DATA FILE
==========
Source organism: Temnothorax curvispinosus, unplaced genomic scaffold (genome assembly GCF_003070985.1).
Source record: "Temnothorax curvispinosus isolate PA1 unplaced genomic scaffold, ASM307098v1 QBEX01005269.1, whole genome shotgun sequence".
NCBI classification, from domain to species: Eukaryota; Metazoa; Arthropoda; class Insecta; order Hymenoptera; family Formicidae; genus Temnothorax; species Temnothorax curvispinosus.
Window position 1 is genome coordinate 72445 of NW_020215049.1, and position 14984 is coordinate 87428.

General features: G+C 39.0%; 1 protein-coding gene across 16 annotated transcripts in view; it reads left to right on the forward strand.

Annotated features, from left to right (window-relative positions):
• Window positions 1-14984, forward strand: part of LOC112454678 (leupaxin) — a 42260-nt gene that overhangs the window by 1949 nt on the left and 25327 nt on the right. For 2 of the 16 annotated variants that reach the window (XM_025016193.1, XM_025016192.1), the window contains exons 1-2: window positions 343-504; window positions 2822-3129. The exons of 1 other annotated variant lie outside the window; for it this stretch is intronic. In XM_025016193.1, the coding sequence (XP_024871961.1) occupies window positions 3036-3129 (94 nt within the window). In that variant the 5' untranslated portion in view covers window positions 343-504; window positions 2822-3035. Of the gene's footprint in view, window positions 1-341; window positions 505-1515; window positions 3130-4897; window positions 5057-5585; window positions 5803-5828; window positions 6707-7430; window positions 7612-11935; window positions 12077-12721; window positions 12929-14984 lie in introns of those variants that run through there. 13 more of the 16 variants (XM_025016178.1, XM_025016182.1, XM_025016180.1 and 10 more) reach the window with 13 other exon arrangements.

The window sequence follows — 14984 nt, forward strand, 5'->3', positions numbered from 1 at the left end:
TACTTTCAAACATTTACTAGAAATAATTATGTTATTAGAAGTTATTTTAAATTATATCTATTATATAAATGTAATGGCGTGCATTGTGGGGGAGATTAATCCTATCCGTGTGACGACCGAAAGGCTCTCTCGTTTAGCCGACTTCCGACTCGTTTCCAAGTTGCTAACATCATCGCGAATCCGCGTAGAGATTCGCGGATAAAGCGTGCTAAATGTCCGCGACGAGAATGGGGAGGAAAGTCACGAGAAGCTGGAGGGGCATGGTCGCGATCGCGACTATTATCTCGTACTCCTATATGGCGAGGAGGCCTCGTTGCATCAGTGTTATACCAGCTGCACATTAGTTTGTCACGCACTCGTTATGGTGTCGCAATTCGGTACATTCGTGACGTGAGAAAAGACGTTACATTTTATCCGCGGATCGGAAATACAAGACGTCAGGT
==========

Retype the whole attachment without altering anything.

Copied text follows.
Source organism: Temnothorax curvispinosus, unplaced genomic scaffold (genome assembly GCF_003070985.1).
Source record: "Temnothorax curvispinosus isolate PA1 unplaced genomic scaffold, ASM307098v1 QBEX01005269.1, whole genome shotgun sequence".
NCBI classification, from domain to species: Eukaryota; Metazoa; Arthropoda; class Insecta; order Hymenoptera; family Formicidae; genus Temnothorax; species Temnothorax curvispinosus.
Window position 1 is genome coordinate 72445 of NW_020215049.1, and position 14984 is coordinate 87428.

General features: G+C 39.0%; 1 protein-coding gene across 16 annotated transcripts in view; it reads left to right on the forward strand.

Annotated features, from left to right (window-relative positions):
• Window positions 1-14984, forward strand: part of LOC112454678 (leupaxin) — a 42260-nt gene that overhangs the window by 1949 nt on the left and 25327 nt on the right. For 2 of the 16 annotated variants that reach the window (XM_025016193.1, XM_025016192.1), the window contains exons 1-2: window positions 343-504; window positions 2822-3129. The exons of 1 other annotated variant lie outside the window; for it this stretch is intronic. In XM_025016193.1, the coding sequence (XP_024871961.1) occupies window positions 3036-3129 (94 nt within the window). In that variant the 5' untranslated portion in view covers window positions 343-504; window positions 2822-3035. Of the gene's footprint in view, window positions 1-341; window positions 505-1515; window positions 3130-4897; window positions 5057-5585; window positions 5803-5828; window positions 6707-7430; window positions 7612-11935; window positions 12077-12721; window positions 12929-14984 lie in introns of those variants that run through there. 13 more of the 16 variants (XM_025016178.1, XM_025016182.1, XM_025016180.1 and 10 more) reach the window with 13 other exon arrangements.

The window sequence follows — 14984 nt, forward strand, 5'->3', positions numbered from 1 at the left end:
TACTTTCAAACATTTACTAGAAATAATTATGTTATTAGAAGTTATTTTAAATTATATCTATTATATAAATGTAATGGCGTGCATTGTGGGGGAGATTAATCCTATCCGTGTGACGACCGAAAGGCTCTCTCGTTTAGCCGACTTCCGACTCGTTTCCAAGTTGCTAACATCATCGCGAATCCGCGTAGAGATTCGCGGATAAAGCGTGCTAAATGTCCGCGACGAGAATGGGGAGGAAAGTCACGAGAAGCTGGAGGGGCATGGTCGCGATCGCGACTATTATCTCGTACTCCTATATGGCGAGGAGGCCTCGTTGCATCAGTGTTATACCAGCTGCACATTAGTTTGTCACGCACTCGTTATGGTGTCGCAATTCGGTACATTCGTGACGTGAGAAAAGACGTTACATTTTATCCGCGGATCGGAAATACAAGACGTCAGGT